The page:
Botanical Brouhaha Expert Discussion Panel: No. 95

The Question:

I keep hearing stories of other floral designers receiving low ratings on The Knot, Yelp, etc. for circumstances out of their control or circumstances that have been misconstrued in the review. I’ve even heard of fellow designers getting a 1-Star rating from people they never worked with. Is this an inevitable part of doing business in this tech-driven age? I’m worried it’s only a matter of time until this happens to me. Is there a way to prevent it? How would you handle it if it happened to you?

Expert Panel member Fleuropean 5

The Answers:

This has never happened to me but I guess I would probably be very upset if it did. If this happened, I think I would use the opportunity to post an answer to the low rating / bad comment that is usually offered to the business owner. Also, I would keep reminding myself that when I select a vendor on the internet, even the best ones always have a couple of bad ratings, and that does not prevent me from finally deciding to work with them, because I am aware that there are wrong ratings or really bad intentioned people out there whose sole purpose is to harm…

Laetitia Mayor (Floresie)

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I would actively work to counterbalance the reviews both by providing the best service possible and by asking your clients and customers to leave a review for you. Make it easy for them to do it by providing them with links, etc.

Clare Day (Clare Day Flowers)

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Online reviews are just plain nerve-wracking! I think we all have this fear in our minds even when doing our very best work. You never know when a client has unrealistic expectations or demands of your services. I do admire those who respond to poor client reviews in a diplomatic manner. I think it’s the best way to handle this situation and allows others to see that you stand behind your work.

Beth Zemetis (Blush Floral Design)

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I (luckily) don’t have any online ratings going for my floral business, so I can’t comment on the negative feedback within the Knot/Yelp/Google communities… but I do struggle with retaining a 5-star customer service rating in my Etsy shop (for ribbon). There is definitely that pressure to provide excellent customer service (which, of course, we all want to do)… but sometimes you get THAT customer. The one you know you could never make happy. The one who, even if you give it your all, will still be unhappy because their expectations are unrealistic or circumstances out of your control will lead to disappointment. Back in the “old” days, feedback spread through word of mouth… and most people could probably gauge the validity of that feedback based on the mouth it was coming from. In the virtual world that we live in, the anonymity of online activity has the potential to result in more brazen attacks and a blurred line between whose reviews we can trust and not. The only way I have reacted to public negativity (only happened a handful of times out of 1500+ sales and 300+ reviews) is to politely and professionally voice my side of the story and express my regret at their dissatisfaction. What else can you really do?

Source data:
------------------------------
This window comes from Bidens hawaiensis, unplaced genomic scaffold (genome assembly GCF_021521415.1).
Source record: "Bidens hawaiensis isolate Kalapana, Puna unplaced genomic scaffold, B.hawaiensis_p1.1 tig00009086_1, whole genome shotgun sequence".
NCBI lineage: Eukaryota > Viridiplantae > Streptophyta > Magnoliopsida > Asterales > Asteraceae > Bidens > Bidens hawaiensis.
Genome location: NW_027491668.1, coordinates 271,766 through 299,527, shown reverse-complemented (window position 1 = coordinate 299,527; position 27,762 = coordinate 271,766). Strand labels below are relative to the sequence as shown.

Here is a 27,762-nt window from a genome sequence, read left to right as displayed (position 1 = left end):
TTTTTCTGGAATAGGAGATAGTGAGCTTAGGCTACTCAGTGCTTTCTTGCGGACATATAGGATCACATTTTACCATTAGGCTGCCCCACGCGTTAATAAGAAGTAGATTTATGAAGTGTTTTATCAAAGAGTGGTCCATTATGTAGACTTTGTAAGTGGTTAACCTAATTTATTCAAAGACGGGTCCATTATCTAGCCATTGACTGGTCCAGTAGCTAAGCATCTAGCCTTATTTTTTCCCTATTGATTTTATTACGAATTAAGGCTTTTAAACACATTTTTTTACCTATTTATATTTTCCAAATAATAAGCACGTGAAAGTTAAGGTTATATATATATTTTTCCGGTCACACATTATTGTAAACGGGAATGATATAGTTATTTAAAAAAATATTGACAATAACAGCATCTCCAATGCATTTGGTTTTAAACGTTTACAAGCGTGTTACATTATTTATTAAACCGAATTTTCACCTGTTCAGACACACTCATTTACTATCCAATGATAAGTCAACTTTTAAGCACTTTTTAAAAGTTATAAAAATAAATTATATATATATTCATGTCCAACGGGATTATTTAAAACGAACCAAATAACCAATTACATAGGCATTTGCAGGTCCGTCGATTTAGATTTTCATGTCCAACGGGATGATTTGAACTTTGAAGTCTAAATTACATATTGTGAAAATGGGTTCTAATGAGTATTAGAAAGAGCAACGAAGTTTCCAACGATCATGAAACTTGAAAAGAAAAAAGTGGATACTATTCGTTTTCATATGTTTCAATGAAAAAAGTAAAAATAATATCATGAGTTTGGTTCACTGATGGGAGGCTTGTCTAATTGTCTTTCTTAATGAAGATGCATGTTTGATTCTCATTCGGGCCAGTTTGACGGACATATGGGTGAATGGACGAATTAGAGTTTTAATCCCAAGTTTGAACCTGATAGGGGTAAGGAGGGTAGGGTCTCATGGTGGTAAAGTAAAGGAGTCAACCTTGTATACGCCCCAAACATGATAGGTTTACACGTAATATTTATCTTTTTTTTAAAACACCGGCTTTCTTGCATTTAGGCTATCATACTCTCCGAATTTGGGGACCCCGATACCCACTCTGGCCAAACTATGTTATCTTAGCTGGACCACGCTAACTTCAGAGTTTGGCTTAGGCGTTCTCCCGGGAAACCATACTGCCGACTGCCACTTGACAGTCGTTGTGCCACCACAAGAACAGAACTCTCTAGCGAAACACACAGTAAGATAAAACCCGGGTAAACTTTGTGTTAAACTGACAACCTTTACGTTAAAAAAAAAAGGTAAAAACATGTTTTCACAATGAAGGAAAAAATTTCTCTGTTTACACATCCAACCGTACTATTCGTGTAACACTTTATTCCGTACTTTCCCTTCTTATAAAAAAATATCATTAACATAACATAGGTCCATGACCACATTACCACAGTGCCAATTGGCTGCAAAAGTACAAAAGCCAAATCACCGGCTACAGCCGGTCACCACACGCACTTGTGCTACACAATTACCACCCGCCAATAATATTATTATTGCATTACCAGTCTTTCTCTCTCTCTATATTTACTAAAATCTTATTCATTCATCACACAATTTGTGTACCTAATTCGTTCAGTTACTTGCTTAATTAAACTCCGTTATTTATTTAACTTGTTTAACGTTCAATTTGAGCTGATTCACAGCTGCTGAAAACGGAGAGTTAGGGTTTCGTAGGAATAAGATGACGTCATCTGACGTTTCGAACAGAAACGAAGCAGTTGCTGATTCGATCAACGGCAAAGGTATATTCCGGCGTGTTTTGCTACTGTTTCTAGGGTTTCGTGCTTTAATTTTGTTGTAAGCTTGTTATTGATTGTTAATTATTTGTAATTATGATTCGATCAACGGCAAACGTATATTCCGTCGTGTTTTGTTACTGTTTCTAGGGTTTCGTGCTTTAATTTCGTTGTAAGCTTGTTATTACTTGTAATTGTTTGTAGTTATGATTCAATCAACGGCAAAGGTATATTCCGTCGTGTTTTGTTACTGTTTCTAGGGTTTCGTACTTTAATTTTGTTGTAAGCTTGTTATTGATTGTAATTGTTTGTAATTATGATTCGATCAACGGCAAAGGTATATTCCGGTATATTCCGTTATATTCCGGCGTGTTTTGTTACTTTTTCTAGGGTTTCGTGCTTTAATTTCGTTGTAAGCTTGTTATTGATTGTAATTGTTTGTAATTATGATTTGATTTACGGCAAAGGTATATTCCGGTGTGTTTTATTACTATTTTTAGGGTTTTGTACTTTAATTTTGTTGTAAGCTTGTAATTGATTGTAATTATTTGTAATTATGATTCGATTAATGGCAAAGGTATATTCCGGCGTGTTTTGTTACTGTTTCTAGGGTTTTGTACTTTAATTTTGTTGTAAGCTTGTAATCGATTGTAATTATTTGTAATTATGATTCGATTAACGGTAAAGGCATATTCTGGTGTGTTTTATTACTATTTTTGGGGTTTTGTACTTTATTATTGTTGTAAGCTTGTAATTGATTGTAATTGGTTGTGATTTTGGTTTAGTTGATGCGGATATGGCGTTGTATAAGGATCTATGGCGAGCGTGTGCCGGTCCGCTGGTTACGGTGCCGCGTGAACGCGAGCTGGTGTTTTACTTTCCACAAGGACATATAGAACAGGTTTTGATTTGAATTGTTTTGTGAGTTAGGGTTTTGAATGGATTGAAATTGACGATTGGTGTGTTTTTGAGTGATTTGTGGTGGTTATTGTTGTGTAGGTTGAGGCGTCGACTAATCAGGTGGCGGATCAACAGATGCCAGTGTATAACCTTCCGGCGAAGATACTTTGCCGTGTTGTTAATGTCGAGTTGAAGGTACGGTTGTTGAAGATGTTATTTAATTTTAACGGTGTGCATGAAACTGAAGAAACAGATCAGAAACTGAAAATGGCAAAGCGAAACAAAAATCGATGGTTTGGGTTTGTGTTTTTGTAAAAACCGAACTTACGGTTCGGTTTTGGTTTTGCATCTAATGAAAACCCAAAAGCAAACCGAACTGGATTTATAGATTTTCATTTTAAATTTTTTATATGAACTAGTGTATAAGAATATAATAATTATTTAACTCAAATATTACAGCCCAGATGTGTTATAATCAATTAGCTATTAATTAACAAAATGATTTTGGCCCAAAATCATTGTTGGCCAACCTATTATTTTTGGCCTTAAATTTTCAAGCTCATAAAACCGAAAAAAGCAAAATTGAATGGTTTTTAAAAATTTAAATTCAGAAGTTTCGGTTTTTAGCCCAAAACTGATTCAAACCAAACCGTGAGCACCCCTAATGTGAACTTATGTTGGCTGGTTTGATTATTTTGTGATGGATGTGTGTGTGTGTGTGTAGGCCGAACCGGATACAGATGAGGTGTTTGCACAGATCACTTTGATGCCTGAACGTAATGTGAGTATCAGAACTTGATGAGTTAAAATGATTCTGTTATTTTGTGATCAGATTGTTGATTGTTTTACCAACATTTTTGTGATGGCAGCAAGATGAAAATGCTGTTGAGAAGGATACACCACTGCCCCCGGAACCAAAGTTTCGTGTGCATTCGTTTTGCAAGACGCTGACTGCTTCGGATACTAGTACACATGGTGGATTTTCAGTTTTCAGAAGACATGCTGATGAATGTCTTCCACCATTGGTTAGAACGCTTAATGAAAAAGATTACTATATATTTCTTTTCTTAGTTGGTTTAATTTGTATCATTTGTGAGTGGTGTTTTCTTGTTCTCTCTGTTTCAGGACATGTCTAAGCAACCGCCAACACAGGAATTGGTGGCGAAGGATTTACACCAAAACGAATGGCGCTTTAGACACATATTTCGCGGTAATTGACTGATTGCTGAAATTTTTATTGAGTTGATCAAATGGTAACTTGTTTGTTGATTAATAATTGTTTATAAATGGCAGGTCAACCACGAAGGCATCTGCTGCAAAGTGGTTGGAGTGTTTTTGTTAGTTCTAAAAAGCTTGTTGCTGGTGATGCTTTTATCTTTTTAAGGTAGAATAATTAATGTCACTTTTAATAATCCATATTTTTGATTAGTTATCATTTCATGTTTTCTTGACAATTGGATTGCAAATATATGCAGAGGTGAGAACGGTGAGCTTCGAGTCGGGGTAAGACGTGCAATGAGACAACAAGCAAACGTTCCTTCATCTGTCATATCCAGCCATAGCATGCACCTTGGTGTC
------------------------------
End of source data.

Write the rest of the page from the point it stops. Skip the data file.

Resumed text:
Emily Avenson (Fleuropean)

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I don’t believe there is any way to prevent less-than-stellar reviews. My best advice as you get rolling with client reviews is to remember that you should read all reviews with humility and openness to try to make sure your business is at its very best. The client is not always right, but you surely need to make sure you are actually “hearing” any criticism that comes your way. Learn what to take to heart and what to let go. I think it’s human nature to get immediately defensive if you receive negative feedback. But even the truly nutty people sometimes have a grain of good to impart. Once you’re sure you’ve done everything in your power to make the situation “right” for the customer with a complaint and everything in your power to ensure a similar situation won’t pop up again (i.e., streamline an internal process that caused the glitch), then learn to simply let go. Don’t let negative reviews get under your skin any more than necessary. Easier said than done sometimes.

Jennie Love (Love ‘n Fresh Flowers)

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This is a fear of mine as well and I do believe that a bad review is inevitable. While we do our absolute best to make sure everyone is happy (and currently we have all fabulous reviews), I realize I am getting closer and closer to my day. Expectations are getting more and more unrealistic and soon none of us will be able to keep up. All we can do is do our best and hope that if someone wrongly accuses us of poor product or service, that someone in the industry will stand for us if we need a reference or assistance in fighting a bad review. I wish I had better news on this front but sadly it is a concern of mine as well.

Holly Chapple (Holly Heider Chapple Flowers)

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Image: Fleuropean

2 thoughts on “Botanical Brouhaha Expert Discussion Panel: No. 95

  1. Aliison Ellis

    Excellent post, Amy! This is something florists fear and it’s out of our control…which is why we have to just do our best and know we’re providing a quality experience. Awesome topic. Thanks!

    Reply

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